Now, I can understand if you’re bringing the same horrific salami on white bread with soggy pickle everyday. Generally though, I have a really good lunch, one that is worth more than swallowing hole – plastic sack and all.

Sadly, I never realized that I too had fallen to the sickness of the overly quick lunch until recently. For some time now, my lunch had been subject to the vacuum cleaner effect. It came to me mid-way through the usual collection of lunch fruit: wow, I’m not getting to taste any of this. And so, I mad a conscious effort to finish my lunch eating at a normal pace.

You probably wouldn’t believe me, but just slowing down how fast I ate lunch made the entire world around me move slower too. Seriously. Simply taking 1 bite more per piece of fruit managed to break the laws of space-time. Any physicist out there can try and repeat the experiment by eating their salami on white bread by using more than 2 bites.

As a bonus, your digestive track will thank you for it. Eating too fast can lead to a great many health issues (obesity, acid reflux). Occasionally it pays to take some time, and well, taste the food.

If you find yourself having trouble slowing down, check out this associated content article.

Welcome to the Jungle!

Over the past several weeks, I’ve been dealing with a growing annoyance. It started with something simple enough: apple sauce. It was a simple craving for a random food. So, at the grocery store, I attempted to find my mark. Unfortunately, this happened after I started reading labels.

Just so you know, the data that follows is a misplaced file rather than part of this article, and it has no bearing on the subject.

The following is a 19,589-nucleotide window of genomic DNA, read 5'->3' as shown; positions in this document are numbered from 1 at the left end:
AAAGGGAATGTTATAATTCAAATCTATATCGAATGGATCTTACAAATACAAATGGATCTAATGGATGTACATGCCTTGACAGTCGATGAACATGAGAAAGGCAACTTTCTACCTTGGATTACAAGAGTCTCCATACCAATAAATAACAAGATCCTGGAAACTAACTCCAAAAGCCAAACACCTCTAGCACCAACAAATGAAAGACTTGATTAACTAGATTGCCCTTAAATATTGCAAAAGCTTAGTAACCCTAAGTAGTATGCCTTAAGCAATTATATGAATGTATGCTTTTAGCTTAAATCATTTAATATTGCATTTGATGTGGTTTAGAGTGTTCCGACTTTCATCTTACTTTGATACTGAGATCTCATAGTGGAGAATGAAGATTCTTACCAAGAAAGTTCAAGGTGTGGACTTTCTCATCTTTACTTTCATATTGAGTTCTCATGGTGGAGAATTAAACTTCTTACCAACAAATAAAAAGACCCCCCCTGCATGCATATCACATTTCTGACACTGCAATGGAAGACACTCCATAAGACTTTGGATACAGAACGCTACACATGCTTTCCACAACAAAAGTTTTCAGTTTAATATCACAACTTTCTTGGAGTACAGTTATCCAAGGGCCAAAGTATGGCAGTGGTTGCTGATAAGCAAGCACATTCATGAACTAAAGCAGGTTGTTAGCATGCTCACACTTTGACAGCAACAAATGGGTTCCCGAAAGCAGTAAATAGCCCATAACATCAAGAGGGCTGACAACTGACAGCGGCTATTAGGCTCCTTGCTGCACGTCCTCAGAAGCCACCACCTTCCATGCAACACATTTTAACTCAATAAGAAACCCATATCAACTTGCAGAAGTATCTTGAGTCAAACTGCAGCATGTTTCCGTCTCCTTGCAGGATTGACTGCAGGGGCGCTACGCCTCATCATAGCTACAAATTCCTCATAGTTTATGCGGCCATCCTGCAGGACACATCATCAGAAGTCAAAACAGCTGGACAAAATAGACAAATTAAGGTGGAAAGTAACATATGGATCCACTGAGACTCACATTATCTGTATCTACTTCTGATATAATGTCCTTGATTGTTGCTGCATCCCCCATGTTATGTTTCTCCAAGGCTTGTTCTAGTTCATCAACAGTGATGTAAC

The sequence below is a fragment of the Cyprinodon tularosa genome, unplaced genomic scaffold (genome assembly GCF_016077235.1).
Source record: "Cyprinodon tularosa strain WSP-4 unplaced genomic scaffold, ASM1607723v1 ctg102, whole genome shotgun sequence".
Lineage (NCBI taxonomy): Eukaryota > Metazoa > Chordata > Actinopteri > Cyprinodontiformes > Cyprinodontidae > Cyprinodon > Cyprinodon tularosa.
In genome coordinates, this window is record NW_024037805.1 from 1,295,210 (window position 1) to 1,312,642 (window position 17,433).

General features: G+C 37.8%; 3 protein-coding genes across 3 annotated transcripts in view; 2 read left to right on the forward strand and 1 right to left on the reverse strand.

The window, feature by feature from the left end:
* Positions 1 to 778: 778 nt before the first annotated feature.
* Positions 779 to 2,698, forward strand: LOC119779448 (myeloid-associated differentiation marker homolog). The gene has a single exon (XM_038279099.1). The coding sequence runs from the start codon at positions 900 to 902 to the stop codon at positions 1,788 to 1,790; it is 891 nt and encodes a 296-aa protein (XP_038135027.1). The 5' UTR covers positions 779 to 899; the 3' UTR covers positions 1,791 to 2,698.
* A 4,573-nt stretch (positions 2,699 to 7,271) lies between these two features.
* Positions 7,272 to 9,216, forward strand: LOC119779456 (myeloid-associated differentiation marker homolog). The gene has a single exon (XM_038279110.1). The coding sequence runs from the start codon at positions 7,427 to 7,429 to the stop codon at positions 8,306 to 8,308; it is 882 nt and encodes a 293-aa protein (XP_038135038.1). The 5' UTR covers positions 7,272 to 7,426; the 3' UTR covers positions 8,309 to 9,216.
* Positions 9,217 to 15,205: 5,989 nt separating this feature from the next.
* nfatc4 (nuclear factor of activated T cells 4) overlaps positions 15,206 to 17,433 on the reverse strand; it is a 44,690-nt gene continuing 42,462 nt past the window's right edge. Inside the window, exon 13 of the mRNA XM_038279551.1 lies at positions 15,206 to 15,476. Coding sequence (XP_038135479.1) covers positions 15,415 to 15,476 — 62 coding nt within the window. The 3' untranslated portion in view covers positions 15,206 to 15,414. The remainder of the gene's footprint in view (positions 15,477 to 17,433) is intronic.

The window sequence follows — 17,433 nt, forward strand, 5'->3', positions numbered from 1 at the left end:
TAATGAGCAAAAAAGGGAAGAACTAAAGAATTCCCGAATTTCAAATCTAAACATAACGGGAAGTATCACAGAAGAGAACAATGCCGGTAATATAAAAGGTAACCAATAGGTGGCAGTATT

Every apple sauce jar at the store had the same flaw: High Fructose Corn Syrup. Now, in general, I’m not an anti-HFCS Nazi. After all, several of my favorite foods contain HFCS. But what annoyed me most here is that I prefer my apple sauce, unsweetened. You wouldn’t expect unsweetened apple sauce, just apple’s with preservative, to be hard to find.

You’d be wrong.

I mentioned this at the office, and the general reply I got was, well unsweetened applesauce sucks. When it comes right down to it, adding corn syrup to applesauce is the cheapest way to sweeten it so the most number of people enjoy it.

When it comes down to it though, the annoyance for me was the lack of choice. A lack of choice created by the faster-better-cheaper mentality. We look at our modern world as something purely progressing, and don’t stop to think if choices we eliminate have value. It’s a curious thing to me, how few people stop to look at what’s been done, what can be done, and the possibilities of the world around them.

And in general, I’m convinced, this forstagnation is being subtly encouraged by things we view as beyond question – public education, religion, technological advances, capitalism. All hold intrinsic value, but so often ideas and systems tied to concepts we hold dear are not challenged out of fear for challenging the concept itself.

This blog will be about an ongoing attempt to adopt a lifestyle which values choice, personal freedom, honesty, and individuality. And, it’s not just me here writing about this point of view, my partner in crime, Fin, will be updating too.